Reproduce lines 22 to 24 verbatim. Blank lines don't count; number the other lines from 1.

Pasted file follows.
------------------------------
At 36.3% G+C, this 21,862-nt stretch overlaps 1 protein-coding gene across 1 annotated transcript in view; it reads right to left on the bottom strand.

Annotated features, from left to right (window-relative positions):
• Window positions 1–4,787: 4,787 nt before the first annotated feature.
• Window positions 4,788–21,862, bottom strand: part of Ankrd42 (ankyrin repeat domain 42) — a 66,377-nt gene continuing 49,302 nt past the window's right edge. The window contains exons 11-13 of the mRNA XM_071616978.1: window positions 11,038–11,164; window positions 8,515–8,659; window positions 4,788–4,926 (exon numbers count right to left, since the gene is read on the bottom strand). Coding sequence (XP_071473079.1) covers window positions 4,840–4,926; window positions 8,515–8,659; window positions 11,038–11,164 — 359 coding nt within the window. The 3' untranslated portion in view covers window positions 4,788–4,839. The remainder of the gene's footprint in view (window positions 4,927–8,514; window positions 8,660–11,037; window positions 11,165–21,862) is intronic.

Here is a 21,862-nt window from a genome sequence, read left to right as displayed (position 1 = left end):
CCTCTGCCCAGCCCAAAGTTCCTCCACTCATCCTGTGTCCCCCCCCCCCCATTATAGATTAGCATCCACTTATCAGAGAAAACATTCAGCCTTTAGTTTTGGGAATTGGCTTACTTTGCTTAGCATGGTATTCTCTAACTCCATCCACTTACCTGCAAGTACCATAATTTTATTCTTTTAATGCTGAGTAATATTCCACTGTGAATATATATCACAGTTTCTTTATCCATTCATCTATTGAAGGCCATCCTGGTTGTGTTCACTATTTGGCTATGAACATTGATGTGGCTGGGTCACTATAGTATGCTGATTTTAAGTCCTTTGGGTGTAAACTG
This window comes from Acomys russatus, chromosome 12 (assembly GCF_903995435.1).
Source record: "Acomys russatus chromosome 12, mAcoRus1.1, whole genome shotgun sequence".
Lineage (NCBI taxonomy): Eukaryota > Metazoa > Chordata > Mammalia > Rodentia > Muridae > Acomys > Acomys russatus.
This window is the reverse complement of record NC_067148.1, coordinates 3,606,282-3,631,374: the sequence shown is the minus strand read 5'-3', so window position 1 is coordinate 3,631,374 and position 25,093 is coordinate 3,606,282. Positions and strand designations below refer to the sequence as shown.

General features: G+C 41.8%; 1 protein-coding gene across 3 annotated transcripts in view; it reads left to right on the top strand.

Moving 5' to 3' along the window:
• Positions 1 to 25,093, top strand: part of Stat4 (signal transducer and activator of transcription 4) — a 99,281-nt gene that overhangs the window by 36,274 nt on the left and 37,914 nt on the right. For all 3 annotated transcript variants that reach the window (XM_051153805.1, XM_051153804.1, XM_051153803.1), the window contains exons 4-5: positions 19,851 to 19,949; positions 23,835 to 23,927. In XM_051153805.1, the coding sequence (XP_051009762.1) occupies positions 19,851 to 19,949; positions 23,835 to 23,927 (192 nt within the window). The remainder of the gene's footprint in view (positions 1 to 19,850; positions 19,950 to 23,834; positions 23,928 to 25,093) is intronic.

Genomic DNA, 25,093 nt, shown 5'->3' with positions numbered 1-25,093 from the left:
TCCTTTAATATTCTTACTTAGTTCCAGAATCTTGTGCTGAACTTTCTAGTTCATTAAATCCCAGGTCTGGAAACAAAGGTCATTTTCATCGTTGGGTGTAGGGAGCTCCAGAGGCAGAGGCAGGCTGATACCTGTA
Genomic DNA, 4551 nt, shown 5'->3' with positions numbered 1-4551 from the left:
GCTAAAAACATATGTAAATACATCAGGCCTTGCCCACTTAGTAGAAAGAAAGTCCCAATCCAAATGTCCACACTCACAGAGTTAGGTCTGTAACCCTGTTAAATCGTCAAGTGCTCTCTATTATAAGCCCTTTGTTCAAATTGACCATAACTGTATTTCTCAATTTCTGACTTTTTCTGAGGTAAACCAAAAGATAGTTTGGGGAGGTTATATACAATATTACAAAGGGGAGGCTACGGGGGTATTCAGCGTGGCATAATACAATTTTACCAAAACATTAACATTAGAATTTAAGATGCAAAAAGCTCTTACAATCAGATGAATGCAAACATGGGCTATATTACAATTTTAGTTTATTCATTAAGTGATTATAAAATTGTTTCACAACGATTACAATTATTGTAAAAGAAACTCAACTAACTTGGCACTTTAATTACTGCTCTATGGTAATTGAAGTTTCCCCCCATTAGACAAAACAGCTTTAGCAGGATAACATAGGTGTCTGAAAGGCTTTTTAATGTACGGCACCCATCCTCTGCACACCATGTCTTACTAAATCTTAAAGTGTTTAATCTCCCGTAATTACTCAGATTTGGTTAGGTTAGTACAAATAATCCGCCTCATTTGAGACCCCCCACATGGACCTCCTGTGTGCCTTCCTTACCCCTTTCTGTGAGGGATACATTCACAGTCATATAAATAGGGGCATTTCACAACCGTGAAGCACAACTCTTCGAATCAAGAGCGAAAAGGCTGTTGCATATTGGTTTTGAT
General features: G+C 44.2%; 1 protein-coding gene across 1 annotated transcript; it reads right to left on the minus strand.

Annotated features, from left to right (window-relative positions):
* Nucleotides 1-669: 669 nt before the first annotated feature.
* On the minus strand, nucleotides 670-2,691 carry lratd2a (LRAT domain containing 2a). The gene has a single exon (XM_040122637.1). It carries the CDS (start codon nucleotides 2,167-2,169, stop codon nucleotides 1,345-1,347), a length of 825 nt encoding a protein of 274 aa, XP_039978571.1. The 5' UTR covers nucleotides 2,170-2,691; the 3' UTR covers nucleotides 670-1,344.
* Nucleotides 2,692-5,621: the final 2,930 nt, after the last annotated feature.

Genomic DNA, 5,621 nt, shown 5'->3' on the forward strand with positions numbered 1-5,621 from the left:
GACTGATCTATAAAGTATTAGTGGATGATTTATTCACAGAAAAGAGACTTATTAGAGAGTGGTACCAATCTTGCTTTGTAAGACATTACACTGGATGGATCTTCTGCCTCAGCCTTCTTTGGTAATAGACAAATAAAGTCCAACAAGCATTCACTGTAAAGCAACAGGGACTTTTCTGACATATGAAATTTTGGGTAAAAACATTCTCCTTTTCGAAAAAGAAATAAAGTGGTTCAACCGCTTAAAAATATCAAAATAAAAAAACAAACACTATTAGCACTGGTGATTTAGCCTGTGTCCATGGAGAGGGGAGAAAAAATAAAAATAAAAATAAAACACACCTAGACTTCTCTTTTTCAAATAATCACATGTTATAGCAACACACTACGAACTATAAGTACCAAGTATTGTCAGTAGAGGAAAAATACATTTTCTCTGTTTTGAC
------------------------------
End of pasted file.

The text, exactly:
* Nucleotides 2,692-5,621: the final 2,930 nt, after the last annotated feature.

Genomic DNA, 5,621 nt, shown 5'->3' on the forward strand with positions numbered 1-5,621 from the left:
GACTGATCTATAAAGTATTAGTGGATGATTTATTCACAGAAAAGAGACTTATTAGAGAGTGGTACCAATCTTGCTTTGTAAGACATTACACTGGATGGATCTTCTGCCTCAGCCTTCTTTGGTAATAGACAAATAAAGTCCAACAAGCATTCACTGTAAAGCAACAGGGACTTTTCTGACATATGAAATTTTGGGTAAAAACATTCTCCTTTTCGAAAAAGAAATAAAGTGGTTCAACCGCTTAAAAATATCAAAATAAAAAAACAAACACTATTAGCACTGGTGATTTAGCCTGTGTCCATGGAGAGGGGAGAAAAAATAAAAATAAAAATAAAACACACCTAGACTTCTCTTTTTCAAATAATCACATGTTATAGCAACACACTACGAACTATAAGTACCAAGTATTGTCAGTAGAGGAAAAATACATTTTCTCTGTTTTGAC